In 2016 governments must show strong ownership of Agenda 2030 by aligning policies, resources and legislation in support of the Sustainable Development Goals (SDGs), with input from and in collaboration with civil society all over the world. Climate action is a crucial element of the SDGs and hence the climate movement must capitalize on the existing synergistic effects of the new global development framework and the Paris Agreement when looking at implementation, review, pre-2020 mitigation, and adaptation.

Governments are already readying themselves to implement the SDGs. In March the Statistical Commission will review its indicators to help vigorously measure the implementation of the SDGs. Additionally in July the High-level Political Forum will hold its first meeting after the adoption of the 2030 Agenda. First national reviews of the implementation in key countries will take place and Ministers will come to discuss progress made on all goals and targets - including the 51 targets that have important co-benefits for climate action.

If we are serious about climate compatible-sustainable development the next couple of month are crucial. The implementation process of the SDGs is the train we cannot miss.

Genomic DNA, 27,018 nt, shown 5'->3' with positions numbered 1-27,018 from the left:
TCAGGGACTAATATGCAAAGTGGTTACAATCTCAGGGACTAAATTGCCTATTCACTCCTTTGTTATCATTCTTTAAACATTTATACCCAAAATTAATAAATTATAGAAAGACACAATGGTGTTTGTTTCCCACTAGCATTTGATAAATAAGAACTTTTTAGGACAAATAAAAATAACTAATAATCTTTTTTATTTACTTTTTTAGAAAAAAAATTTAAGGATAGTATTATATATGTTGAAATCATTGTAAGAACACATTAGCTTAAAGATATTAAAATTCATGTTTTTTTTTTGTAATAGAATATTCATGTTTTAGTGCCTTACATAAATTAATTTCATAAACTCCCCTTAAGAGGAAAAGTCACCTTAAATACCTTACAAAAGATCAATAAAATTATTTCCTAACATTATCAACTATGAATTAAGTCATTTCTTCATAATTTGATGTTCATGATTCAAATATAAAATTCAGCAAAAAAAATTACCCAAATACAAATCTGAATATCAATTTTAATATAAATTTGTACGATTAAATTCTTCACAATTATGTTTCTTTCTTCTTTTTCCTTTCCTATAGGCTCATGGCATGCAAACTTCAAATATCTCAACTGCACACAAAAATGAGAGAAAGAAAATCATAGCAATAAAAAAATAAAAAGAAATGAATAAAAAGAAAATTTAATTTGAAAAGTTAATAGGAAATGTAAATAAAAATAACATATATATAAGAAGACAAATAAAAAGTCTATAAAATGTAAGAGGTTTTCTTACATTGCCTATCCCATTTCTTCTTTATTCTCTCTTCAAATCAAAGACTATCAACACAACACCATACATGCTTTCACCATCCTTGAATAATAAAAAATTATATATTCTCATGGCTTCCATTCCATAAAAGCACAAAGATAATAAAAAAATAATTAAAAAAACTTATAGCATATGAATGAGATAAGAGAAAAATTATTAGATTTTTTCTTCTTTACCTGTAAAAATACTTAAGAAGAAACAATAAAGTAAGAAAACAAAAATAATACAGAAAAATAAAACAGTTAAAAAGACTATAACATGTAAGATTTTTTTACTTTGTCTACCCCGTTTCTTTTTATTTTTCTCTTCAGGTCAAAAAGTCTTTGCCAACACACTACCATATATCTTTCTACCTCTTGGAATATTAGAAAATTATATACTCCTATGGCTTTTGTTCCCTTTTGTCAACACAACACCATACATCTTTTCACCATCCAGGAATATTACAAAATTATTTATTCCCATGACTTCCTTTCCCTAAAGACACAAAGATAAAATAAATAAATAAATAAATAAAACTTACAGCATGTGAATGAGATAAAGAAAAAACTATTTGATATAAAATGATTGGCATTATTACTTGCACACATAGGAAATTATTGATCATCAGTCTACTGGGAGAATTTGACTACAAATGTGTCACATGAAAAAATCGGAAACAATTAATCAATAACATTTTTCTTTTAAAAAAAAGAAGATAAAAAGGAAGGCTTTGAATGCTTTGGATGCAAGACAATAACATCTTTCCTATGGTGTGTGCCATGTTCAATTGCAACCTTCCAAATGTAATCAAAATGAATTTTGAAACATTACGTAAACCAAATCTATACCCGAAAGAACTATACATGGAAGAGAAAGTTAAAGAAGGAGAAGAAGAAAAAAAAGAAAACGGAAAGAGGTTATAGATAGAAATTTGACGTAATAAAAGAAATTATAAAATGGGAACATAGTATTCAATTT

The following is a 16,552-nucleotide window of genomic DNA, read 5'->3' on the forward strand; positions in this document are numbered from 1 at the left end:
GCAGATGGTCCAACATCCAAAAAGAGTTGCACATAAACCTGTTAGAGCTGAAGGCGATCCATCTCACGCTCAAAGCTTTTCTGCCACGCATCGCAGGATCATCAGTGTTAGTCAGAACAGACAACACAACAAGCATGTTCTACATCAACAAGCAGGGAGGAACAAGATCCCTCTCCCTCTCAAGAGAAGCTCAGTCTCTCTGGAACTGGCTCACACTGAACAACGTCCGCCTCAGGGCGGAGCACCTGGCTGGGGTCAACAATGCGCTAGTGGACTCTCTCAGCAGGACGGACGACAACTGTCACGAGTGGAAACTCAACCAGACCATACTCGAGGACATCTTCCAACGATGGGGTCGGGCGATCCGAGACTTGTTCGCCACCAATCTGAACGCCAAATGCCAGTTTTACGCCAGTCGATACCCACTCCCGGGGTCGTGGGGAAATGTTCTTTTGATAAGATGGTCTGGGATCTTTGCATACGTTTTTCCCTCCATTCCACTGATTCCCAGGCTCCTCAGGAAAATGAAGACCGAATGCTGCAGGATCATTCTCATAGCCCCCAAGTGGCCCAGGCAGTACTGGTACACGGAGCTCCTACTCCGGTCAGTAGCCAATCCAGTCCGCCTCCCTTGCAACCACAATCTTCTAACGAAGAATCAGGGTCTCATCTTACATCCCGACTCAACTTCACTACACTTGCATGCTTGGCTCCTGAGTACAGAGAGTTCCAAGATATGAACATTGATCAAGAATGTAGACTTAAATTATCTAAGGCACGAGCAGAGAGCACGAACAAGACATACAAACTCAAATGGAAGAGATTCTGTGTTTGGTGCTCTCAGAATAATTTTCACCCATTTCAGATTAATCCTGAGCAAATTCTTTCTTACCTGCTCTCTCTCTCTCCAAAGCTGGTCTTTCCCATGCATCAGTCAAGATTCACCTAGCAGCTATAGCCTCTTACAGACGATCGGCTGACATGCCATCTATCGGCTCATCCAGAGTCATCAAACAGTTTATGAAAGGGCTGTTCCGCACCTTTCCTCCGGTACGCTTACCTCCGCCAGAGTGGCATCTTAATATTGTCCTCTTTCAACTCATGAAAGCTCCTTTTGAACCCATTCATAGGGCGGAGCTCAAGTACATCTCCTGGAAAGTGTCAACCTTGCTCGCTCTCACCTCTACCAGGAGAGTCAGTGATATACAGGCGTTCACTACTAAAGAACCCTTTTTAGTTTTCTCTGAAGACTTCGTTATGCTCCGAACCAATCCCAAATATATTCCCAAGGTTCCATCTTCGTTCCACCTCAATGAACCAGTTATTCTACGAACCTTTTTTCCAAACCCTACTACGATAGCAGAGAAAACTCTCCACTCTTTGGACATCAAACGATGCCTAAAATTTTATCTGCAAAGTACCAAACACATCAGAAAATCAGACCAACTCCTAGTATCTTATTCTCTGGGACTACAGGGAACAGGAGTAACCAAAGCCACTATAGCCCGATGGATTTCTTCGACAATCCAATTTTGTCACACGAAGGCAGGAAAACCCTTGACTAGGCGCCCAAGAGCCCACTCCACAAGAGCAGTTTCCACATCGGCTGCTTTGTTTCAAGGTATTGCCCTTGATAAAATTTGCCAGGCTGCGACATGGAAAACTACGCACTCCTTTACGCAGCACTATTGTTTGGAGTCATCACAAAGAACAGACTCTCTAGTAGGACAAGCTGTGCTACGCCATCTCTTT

Beyond Paris - Regional Perspectives


CAN’s Leadership Development Programme brought young climate experts from around the world to COP21. Here two of them give their reflections on how the Paris Outcome is reflected in their country.

View from South Africa

Heading into Paris people tried to curb their enthusiasm, because as we all know there is no silver bullet to tackle climate change, but there remained a spirit of energy. Everyone had their own opinion on the Summit ranging from extreme optimism all the way down to strong pessimism, and reactions to the Paris Agreement reflected this kaleidoscope of positions. In my opinion there are merits to all the arguments - the lens through which you analyze the text alters your opinion. What all these positions have in common is the understanding that the Paris Agreement is a new beginning in the fight to achieve a cleaner, fairer more sustainable world.